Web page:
WNC sheep farmers are cheering now that lamb is the new pork.
by Hanna Raskin . photos by Naomi Johnson
Lamb is no longer a euphemism for wimpy shrink-wrapped muttonchops with a side of mint jelly. While the traditional lamb market has been in steady decline since the early 1970s, trend spotters say grass-fed, sustainably raised lamb could help rejuvenate demand for the long-neglected meat. The Conde Nast foodie website Epicurious.com declared lamb “the new pork” for 2010. And while the heyday of Julia Child’s lamb stew may be long gone, the Food Network’s celeb chef Rachael Ray seems to love lamb—from chops to kabobs to Moroccan chili—on her show 30 Minute Meals. Trendy dishes like lamb spring rolls are showing up on big-city restaurant menus, and locally, you can find a lamb T-bone or a lamb ragout at places like Zambra and Table.
That’s good news for farmers like Dawn Robertson and Molly Nicholie. In Yancey County, Nicholie just expanded her flock at Maple Creek Farm to 30 ewes. Yes, it’s tough to deal with the lingering perception that lamb should be reserved for festive occasions—or the fact that our region has an overwhelming preference for pork. But her savviest customers have lately been catching on to lamb, a deceptively rich meat that can have much less fat and calories than its barnyard colleagues.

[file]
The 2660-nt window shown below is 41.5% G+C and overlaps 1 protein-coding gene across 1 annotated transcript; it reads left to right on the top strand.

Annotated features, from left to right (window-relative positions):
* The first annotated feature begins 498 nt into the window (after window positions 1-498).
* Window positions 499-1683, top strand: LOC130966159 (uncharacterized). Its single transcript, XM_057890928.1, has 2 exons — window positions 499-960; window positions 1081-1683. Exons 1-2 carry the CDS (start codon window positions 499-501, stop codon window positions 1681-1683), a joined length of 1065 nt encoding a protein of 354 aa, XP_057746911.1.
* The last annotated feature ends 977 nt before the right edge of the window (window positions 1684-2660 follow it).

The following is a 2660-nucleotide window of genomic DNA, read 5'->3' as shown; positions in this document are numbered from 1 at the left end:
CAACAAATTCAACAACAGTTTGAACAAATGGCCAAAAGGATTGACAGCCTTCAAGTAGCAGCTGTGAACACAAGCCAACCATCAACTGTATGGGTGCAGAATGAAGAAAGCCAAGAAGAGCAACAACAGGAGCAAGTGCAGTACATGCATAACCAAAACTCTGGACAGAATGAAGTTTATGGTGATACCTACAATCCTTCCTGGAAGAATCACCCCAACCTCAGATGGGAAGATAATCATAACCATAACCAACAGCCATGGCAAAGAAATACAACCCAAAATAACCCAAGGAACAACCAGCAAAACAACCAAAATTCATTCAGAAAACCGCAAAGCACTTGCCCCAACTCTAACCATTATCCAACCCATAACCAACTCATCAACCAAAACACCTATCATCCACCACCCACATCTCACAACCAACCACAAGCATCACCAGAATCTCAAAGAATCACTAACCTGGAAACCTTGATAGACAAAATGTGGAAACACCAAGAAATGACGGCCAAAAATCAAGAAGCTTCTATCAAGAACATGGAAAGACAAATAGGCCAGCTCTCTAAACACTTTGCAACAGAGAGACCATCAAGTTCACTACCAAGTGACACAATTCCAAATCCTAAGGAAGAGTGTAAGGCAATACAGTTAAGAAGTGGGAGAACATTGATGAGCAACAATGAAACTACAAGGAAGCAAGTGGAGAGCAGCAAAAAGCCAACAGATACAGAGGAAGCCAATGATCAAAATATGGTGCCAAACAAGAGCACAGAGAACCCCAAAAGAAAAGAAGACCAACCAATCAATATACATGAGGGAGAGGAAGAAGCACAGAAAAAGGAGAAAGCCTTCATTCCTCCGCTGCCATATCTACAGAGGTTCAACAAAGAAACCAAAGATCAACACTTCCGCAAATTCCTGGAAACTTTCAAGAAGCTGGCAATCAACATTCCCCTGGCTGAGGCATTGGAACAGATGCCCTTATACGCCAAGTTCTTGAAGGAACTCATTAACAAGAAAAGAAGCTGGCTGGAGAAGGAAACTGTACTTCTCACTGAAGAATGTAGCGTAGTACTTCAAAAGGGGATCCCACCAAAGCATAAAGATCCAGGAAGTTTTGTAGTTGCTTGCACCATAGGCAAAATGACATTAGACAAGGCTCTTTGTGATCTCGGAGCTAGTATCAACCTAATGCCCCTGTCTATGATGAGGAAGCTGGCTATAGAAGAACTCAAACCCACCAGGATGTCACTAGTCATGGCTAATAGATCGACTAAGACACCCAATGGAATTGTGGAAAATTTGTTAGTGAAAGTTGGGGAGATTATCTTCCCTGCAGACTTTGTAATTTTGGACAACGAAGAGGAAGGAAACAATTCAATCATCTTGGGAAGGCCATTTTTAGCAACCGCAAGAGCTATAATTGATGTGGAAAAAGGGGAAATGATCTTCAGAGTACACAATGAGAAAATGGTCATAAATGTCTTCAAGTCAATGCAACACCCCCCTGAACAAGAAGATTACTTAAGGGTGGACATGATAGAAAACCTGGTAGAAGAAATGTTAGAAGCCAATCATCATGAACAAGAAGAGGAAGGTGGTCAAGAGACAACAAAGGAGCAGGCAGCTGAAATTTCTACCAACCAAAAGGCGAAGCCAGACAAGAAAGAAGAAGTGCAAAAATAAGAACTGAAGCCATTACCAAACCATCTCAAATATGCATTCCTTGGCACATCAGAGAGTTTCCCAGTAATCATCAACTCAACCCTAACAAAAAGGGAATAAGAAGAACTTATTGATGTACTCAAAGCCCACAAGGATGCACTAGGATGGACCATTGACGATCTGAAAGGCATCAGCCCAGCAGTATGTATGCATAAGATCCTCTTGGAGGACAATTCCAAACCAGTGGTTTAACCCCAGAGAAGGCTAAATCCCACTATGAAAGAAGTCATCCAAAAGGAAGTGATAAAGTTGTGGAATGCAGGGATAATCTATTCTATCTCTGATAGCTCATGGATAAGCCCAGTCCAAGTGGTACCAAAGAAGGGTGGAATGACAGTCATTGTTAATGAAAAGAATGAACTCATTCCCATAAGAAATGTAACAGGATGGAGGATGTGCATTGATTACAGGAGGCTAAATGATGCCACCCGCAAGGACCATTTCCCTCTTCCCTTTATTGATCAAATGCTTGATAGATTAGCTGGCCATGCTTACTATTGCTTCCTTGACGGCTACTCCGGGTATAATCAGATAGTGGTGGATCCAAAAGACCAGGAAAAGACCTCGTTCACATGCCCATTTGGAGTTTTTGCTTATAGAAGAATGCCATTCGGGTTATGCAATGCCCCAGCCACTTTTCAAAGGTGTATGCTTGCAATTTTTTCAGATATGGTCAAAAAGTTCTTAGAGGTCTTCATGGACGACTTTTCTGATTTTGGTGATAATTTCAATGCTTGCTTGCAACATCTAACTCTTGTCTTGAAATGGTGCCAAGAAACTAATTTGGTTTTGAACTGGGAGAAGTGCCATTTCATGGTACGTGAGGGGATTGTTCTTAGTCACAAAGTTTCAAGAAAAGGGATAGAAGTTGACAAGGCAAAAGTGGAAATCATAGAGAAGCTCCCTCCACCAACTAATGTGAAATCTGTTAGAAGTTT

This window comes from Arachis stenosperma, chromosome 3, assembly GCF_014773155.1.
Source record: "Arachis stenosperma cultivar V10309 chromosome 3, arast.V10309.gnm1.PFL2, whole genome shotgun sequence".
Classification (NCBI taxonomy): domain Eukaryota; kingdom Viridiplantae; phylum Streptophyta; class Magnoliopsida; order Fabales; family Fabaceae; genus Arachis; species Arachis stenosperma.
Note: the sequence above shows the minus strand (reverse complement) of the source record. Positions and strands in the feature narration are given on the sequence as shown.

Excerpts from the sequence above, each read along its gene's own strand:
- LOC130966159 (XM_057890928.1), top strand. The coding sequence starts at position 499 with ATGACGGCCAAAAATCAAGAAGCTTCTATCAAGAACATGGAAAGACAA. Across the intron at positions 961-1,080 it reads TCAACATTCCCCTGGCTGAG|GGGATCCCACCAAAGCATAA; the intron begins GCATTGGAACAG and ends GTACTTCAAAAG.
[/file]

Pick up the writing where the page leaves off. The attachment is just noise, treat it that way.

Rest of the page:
Sheep are also much easier to raise than, say, cattle, on Western North Carolina’s steep slopes. They’re gentler on the land, according to Robertson, causing much less erosion mess than cattle. Robertson, who’s been farming sheep at East Fork Farm in Madison County for 14 years, says her flock of 100 ewes started with a single goat. “Goats tend to test your fences,” she laughs. The goat’s mischievous behavior persuaded her to switch her focus to sheep, which are much more peaceful creatures.
The average American annually eats less than a pound of lamb, or one burly lamb burger. But the influx of immigrants from places where lamb is more common may help further boost the Southeast’s burgeoning lamb scene. A February 2010 study prepared for the American Sheep Industry Association showed that 37 percent of ethnic populations in the U.S. eat lamb regularly (at least once a month or more).
Robertson says her customers are increasingly experimenting with different cuts of lamb and all sorts of new dishes. She’s especially fond of a merguez recipe Zambra devised to showcase her product. And as for serving lamb with mint jelly? “It almost hides rather than enhance the flavor,” Robertson says. “I don’t even advise it.”